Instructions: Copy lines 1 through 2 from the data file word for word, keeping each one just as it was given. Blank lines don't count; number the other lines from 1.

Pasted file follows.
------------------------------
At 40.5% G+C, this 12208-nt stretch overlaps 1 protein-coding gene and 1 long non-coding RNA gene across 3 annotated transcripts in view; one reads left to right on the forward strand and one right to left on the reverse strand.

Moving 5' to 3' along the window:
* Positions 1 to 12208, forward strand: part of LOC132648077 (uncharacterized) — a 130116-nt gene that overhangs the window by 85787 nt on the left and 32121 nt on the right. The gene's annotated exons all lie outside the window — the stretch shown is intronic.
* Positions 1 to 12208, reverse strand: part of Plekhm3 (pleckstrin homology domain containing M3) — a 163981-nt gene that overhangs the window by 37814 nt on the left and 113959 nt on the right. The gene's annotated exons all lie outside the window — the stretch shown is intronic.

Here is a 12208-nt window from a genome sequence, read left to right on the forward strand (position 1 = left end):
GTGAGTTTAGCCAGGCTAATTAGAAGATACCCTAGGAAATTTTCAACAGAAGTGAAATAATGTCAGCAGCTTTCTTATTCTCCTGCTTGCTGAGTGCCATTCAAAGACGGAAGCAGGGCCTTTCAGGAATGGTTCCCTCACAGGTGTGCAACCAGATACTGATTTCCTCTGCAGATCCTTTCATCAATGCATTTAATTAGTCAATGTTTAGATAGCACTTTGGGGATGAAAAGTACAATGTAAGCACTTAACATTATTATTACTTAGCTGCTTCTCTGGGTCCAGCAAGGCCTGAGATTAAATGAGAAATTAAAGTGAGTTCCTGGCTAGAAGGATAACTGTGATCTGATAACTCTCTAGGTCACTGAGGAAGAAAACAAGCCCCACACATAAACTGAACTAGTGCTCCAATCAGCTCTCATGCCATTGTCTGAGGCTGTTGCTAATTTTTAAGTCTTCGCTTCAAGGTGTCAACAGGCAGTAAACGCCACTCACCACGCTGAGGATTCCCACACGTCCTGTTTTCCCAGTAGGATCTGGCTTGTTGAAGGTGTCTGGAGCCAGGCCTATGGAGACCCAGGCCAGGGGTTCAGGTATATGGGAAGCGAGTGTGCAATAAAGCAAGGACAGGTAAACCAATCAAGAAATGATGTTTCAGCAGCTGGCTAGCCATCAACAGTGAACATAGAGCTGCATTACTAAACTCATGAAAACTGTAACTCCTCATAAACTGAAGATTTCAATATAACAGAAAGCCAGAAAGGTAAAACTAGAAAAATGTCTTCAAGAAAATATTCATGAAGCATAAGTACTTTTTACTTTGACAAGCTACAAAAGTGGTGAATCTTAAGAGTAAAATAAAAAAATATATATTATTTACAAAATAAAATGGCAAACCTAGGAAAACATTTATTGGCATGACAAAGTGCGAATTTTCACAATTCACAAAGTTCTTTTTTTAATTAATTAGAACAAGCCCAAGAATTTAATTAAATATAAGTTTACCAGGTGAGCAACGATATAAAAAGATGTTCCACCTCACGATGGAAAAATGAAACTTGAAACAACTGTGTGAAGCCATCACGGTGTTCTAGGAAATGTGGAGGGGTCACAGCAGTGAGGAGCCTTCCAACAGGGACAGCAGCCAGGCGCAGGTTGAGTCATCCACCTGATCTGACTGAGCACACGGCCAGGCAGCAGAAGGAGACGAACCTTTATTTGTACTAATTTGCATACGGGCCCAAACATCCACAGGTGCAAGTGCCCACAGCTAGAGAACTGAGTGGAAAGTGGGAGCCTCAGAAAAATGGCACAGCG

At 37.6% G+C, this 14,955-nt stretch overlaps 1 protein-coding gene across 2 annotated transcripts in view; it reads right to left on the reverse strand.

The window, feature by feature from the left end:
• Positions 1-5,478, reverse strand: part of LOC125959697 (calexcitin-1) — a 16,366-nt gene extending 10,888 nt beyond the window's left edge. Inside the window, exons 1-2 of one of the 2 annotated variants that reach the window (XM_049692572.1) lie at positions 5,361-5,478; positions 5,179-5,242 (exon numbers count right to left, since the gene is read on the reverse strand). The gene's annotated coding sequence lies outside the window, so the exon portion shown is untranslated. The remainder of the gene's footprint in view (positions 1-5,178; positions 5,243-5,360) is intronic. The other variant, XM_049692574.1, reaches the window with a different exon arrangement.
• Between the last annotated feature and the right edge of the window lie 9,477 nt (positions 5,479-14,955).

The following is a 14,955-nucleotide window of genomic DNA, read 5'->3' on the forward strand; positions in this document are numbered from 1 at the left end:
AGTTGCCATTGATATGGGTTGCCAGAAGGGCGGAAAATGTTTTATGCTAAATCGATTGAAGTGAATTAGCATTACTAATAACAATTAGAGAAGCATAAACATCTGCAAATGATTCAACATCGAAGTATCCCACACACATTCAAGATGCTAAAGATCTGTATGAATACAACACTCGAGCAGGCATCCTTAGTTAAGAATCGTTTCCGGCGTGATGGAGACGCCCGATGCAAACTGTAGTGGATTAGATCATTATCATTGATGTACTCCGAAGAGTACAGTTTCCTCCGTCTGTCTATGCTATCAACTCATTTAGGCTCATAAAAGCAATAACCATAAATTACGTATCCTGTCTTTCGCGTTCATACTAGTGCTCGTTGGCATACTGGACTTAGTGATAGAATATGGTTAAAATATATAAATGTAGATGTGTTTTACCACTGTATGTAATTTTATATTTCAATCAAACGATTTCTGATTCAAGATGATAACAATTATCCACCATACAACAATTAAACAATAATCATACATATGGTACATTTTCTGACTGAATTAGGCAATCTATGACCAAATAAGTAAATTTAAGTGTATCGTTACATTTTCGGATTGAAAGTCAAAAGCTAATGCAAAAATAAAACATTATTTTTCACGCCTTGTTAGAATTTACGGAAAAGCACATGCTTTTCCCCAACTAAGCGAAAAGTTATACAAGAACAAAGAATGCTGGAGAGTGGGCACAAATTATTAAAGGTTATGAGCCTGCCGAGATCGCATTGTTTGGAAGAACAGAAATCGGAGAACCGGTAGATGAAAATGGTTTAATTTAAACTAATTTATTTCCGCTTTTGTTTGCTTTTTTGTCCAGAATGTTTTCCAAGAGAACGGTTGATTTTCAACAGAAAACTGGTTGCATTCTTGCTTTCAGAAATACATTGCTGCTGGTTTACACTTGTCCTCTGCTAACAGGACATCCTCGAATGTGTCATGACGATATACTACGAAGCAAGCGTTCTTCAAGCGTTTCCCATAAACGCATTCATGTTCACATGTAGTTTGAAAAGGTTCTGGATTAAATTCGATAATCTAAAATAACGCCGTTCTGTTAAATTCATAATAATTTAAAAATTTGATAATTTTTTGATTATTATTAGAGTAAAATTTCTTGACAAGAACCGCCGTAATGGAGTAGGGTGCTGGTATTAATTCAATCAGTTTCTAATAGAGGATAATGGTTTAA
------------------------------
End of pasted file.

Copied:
At 40.5% G+C, this 12208-nt stretch overlaps 1 protein-coding gene and 1 long non-coding RNA gene across 3 annotated transcripts in view; one reads left to right on the forward strand and one right to left on the reverse strand.

Moving 5' to 3' along the window: